You are on page 1of 11

ISSN 2320-5407

International Journal of Advanced Research (2016), Volume 4, Issue 5, 511-521

Journal homepage:http://www.journalijar.com
Journal DOI:10.21474/IJAR01

INTERNATIONAL JOURNAL
OF ADVANCED RESEARCH

RESEARCH ARTICLE
Role of Socio Economic Factors and Perception towards Agriculture, for Food in-security: A study of
KelafoWoreda of Somali State of Ethiopia.

1.
2.

Mr. Abraha Girmay1,*R.Uttama Reddy1 and Dharmendrakumar Dube2


School of Geography & Environmental Studies, Haramaya University, Dire Dawa, Ethiopia.
School of Natural Resource Management& Environmental Sciences, Haramaya University, Dire Dawa,
Ethiopia.

Manuscript Info

Abstract

Manuscript History:

Present study deals with the role of socio-economic factors for the problem
of food in security in KelafoWoreda of Somali State of Ethiopia; it also
underlines the significance of peoples perception for crop cultivationand its
impact on food insecurity in the study area. Living in the same environment,
why the kebele (kebele: Lowest level of Administrative division) inhabited
by different sub tribe of Somali, falls distinctly under food secured and food
in secured category. The descriptive research design with survey method was
used for the study. Information was collected from both primary and
secondary sources. World Food Program (2012-13) classification map for
identification of Food Secured and Food insecuredkebeles was used as a base
map. Purposively one kebele each from Food Secured and Food
insecuredkebele was selected and further census survey was employed for
household survey. Schedules, interview, FGD and field observations were
the tools used for collection of primary information. Data of family profile
shows high female headed households particularly in FinSkebele of Ogaden
tribe (33.9%), due to the high number of male youth causality during
ongoing insurgency and conflicts among the tribal sub groups. The food insecured kebele shows very less percent (1.6%)of HHHs at higher age
category (65 and above ) in FinSkebele due to the malnourishment clubbed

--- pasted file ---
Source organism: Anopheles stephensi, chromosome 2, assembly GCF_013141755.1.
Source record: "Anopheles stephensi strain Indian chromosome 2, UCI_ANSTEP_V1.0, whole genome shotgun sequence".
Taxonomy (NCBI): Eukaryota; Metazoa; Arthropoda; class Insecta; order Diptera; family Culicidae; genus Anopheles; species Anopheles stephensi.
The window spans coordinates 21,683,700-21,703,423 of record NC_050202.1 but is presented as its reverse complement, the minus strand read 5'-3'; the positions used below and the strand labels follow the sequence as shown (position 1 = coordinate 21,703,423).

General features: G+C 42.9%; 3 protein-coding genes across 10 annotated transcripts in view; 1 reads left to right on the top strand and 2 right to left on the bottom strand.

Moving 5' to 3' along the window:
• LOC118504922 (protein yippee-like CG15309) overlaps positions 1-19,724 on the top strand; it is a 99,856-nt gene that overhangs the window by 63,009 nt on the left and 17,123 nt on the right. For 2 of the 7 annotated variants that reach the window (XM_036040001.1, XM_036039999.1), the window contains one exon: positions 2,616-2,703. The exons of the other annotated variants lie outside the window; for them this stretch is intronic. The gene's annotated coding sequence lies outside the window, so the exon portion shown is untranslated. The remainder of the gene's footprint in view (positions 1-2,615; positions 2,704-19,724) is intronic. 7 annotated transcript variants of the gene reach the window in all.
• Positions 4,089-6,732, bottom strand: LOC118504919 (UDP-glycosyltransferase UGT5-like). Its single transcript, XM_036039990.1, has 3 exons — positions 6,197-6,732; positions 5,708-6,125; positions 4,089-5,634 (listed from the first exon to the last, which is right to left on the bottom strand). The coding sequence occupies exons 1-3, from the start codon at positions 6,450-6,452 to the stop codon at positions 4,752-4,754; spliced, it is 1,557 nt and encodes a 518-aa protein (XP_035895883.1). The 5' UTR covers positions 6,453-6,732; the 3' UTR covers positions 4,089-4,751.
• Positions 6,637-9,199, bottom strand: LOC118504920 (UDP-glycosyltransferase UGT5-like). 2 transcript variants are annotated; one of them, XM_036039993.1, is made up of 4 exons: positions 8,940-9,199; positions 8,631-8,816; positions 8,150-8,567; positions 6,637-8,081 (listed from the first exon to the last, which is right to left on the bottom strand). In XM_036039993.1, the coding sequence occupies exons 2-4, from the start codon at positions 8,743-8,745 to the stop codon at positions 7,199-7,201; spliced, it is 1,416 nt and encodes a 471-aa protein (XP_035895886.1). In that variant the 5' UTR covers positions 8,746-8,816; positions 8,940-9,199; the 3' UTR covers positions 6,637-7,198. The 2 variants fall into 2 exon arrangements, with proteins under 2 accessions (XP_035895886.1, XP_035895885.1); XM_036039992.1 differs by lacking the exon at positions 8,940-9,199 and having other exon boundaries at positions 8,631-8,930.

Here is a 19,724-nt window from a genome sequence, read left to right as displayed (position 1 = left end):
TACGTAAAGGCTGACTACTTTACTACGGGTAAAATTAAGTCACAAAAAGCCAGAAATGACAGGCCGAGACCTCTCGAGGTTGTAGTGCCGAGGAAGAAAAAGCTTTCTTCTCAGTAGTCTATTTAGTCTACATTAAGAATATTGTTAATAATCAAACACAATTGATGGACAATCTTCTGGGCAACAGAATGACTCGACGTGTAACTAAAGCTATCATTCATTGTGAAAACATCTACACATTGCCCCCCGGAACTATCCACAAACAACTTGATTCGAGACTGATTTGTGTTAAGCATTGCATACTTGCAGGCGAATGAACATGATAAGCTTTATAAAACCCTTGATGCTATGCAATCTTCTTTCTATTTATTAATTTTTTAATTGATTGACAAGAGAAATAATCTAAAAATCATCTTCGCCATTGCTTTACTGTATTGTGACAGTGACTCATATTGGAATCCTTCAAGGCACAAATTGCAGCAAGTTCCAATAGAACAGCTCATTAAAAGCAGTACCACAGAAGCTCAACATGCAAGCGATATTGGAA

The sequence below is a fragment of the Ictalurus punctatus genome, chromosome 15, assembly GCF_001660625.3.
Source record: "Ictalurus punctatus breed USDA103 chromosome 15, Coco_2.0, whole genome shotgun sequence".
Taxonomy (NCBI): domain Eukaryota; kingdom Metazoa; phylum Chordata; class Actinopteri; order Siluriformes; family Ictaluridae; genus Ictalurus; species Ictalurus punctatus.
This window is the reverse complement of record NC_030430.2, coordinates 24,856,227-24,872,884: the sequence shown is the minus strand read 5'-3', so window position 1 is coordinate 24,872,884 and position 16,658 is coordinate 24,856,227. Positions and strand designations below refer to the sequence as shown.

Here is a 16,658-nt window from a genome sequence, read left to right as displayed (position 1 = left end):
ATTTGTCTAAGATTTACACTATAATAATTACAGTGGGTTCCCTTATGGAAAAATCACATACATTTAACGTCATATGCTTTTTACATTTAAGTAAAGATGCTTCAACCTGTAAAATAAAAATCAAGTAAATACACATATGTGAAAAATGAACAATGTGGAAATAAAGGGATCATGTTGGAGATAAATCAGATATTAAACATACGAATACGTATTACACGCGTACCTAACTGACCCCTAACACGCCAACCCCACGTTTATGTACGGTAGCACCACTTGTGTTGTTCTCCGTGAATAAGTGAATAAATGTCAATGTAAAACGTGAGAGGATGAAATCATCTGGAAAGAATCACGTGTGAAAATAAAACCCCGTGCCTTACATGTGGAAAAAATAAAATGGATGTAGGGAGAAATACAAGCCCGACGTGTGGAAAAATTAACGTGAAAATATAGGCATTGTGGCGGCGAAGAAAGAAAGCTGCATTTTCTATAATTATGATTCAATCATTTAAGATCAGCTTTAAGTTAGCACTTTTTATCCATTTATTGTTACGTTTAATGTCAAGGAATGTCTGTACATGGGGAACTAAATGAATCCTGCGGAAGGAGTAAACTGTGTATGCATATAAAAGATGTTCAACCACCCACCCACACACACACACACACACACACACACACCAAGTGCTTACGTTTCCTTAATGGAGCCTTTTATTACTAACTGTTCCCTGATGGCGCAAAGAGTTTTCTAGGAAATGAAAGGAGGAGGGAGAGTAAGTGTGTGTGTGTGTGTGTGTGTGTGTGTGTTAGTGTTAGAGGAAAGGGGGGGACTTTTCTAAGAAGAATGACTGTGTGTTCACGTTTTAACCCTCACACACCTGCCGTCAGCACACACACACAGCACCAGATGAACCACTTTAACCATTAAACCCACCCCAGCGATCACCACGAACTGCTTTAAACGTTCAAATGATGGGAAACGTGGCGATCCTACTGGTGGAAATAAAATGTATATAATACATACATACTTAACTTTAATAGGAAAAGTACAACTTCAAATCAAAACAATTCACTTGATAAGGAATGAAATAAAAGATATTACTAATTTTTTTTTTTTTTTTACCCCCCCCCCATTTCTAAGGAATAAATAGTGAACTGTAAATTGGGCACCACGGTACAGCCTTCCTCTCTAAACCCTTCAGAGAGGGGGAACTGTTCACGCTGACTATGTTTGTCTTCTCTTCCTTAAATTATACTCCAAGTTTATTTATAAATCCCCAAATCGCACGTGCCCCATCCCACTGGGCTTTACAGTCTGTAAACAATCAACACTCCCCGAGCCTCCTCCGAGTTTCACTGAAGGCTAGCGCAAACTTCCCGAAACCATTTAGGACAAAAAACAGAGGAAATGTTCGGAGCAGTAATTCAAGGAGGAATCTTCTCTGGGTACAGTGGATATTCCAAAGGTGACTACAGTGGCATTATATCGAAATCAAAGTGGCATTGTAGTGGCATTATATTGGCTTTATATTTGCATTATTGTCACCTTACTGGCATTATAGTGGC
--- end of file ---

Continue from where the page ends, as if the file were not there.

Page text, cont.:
with a strong culture of chewing chat (an stimulant vegetation) among
Ogadens leads to the early deaths. Malnourishment among babies and
mothers also responsible for the high infant and child mortality, and
comparatively smaller family size in Fins kebeles The poor situation of
education which reflects in very high percentage devoid off with even any
formal education in both kebeles (90.3% and 61.3% respectively).Having a
high position in Somali social order and looking down to the agriculture
activity is a bone of contention for achieving food security. This attitude is
reflected in their extreme negligence for owning the land and participation in
agriculture operations. In FS kebele almost 90% HHs owns land while
FinSkebele it goes down to 71%. Again 22.2 % HHs of FS kebele acquire
land for cultivation on rent mostly from FinSkebeleHHs. This negative
attitude and negligence is further reflected in use of modern inputs; in FS it is
more than 4/5th of HHs goes for it while in case of FinSkebeley it is
applicable for only 1/5th of the HHs that too largely for insecticides only.
There is a big difference in their major economic activity, which is an
outcome of their past social legacy and ends up with a extremely poor
perception for agriculture particularly the crop cultivation. Food secured
kebeles are largely agro- pastoralist, while food in secured kebeles are
largely pastoralist. It is not because of the variation in their natural resources
or climatic conditions but their attitude towards crop cultivation, among

Received: 18 March 2016


Final Accepted: 29 April 2016
Published Online: May 2016

Key words:
Agriculture inputs, Agro pastoralist,
Food in security, Kelafoworeda,
Peoples
perception,
Socioeconomic factors.

*Corresponding Author
R.Uttama Reddy

511

ISSN 2320-5407

OgadenSomalies having the


high number of animals
particularly the camels is a
matter of pride and high
social status while crop
cultivation is suppose to

International Journal of Advanced Research (2016), Volume 4, Issue 5, 511-521

be the act of people with lower social order. Study recommends that
maintaining peace and security is the prime pre-requisite for any
developmental activity in the area. Change in the negative perception for